ence writer Doug Peacock's field time with grizzlies and the Kalahari San people's re-
lationships with lions 21 —all of which I admire—but fails to admit anything like jaguars
that prey on forest Indians and reticulated pythons that attack Philippine hunter-gather-
ers, 22 or prairie rattlers that bite hapless children and kill beloved hunting dogs. Most
folks simply won't tolerate dangerous creatures over the long haul unless we effectively
face up to their deadly potential.
Despite my misgivings, a wonderful irony emerged as I absorbed Turner's account
of a pathetic Asian zoo where, after watching visitors toss seeds through cage bars at
a mountain lion, he flies into a rage and is physically restrained from throttling a man
teasing the cat. Ben Dial would have done the same, I thought to myself—and in the next
moment I realized that Ben would have loved this topic. He would have brushed aside
its arrogance, admired Turner's unabashed dogmatism, and forced me to acknowledge
the admirable values underlying what I still see as narrow-minded and smugly critical.
I turned a few more pages and found a faded yellow charge slip, squinted at the tiny
blue print, and was brought up short by the date: I'd bought TheAbstractWild the night
before I flew to southern California and reached my old friend hours before he died.
Ever since then, with a nod to Ben's memory, I have recommended Turner's brilliantly
provocative tome to students.
Rock art also played a role in the third gift, a topic by anthropologist Carolyn Boyd
that rescued me from the awkward task of justifying my subtitle. I'd started thinking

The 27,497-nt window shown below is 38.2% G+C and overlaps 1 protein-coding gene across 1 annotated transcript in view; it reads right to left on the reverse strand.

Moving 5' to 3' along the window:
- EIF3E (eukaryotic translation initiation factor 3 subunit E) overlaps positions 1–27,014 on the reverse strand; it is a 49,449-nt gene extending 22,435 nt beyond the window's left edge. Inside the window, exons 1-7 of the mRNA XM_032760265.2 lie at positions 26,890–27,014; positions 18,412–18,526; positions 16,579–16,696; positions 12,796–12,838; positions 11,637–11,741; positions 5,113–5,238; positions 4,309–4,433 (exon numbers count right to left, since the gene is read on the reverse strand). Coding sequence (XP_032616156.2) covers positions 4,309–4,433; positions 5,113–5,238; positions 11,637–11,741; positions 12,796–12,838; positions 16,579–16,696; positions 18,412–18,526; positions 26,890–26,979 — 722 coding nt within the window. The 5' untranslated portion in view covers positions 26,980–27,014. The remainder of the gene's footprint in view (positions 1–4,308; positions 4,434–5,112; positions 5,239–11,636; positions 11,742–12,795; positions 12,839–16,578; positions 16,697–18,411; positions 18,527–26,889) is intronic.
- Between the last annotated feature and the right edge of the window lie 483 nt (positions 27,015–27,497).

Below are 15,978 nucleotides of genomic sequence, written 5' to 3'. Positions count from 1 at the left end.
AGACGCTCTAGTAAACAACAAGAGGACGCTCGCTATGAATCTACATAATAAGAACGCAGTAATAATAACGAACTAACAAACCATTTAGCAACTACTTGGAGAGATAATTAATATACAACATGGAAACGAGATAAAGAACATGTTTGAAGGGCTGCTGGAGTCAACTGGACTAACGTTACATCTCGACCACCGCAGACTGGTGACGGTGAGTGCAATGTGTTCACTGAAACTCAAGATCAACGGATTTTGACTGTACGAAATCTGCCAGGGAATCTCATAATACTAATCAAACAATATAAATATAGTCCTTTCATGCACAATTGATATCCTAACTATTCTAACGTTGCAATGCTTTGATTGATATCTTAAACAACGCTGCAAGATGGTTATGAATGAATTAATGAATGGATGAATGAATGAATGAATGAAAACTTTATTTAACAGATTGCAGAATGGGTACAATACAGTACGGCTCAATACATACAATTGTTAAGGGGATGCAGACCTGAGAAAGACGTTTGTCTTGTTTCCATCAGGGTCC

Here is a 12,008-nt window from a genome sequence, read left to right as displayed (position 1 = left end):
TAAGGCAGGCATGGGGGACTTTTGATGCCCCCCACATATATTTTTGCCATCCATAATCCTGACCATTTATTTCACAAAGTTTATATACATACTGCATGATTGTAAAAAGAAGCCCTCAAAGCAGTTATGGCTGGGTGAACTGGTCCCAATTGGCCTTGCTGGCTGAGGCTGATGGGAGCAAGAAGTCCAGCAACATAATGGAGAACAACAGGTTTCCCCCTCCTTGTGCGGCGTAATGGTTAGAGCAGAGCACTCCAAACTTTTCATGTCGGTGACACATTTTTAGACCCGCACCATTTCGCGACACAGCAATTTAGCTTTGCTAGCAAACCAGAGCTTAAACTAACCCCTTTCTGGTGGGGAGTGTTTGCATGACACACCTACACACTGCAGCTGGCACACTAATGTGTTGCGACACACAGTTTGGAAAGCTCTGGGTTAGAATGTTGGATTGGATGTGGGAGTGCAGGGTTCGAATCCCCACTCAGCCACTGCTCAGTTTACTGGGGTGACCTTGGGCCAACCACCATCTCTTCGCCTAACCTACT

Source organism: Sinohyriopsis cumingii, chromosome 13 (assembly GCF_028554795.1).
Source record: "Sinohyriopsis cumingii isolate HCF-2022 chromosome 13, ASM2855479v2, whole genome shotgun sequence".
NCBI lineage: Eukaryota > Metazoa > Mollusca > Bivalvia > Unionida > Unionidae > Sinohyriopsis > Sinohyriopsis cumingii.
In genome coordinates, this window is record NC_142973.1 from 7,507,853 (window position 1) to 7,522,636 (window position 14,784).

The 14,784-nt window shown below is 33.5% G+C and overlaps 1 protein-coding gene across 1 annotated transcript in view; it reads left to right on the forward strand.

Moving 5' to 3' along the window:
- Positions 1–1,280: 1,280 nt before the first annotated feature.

about art and science as I left Texas for a Ph.D. at Tennessee, when Bill Pyburn handed
me an essay by Gunter Stent. 23 The Berkeley molecular biologist claimed that those two
endeavors are fundamentally similar, pointing out that although anyone might have un-
tangled DNA, elucidation of its structure in a particular manner reflected the specific
quirks and talents of James Watson and Francis Crick. This was an act of collective cre-
ativity, and something in the whole enterprise was theirs. 24 At about the same time I
began to recognize that as a field biologist I was discovering and conveying facts about
nature as well as clarifying my own life. Observing, describing, and interpreting—the
practice of natural history—amounts to expressing realities as I perceive them, in pub-
licly and privately rewarding ways. That in turn sounds a lot like what painters, musi-
cians, and poets are doing.
Scientists to whom I've mentioned Tracks and Shadows' s subtitle have said they
liked the sound of it, whereas artist friends were skeptical about linking field biology
with their craft. I'd arrived at my summer writing retreat correspondingly insecure,
wondering if I could penetrate a dense literature on the meaning of art and mollify their
concerns. Soon after I met my landlord, though, he urged me to head out to Seminole
Canyon State Park and Historic Site, seventy-five miles west of Fort Clark, and learn
some archeology. I made a mental note to do just that, stopped in a bookstore, and with-
in a few hours was delighted to find that Carolyn Boyd's Rock Art of the Lower Pecos
had eased my way. 25 Her task was to interpret paintings at five sites clustered around
the confluence of the Pecos River and Rio Grande, left there by Archaic hunter-gather-
ers more than three thousand years earlier; in so doing she ran head-on into the ambi-
guity of “art.” I figured that seeing some of those paintings firsthand, with Boyd's ana-
lysis fresh in mind, would help me better understand the problem.
Fate Bell Shelter is upstream from Boyd's sites in Seminole Canyon, and on a swel-
tering July morning I followed a park ranger into the gorge, thence midway up a dark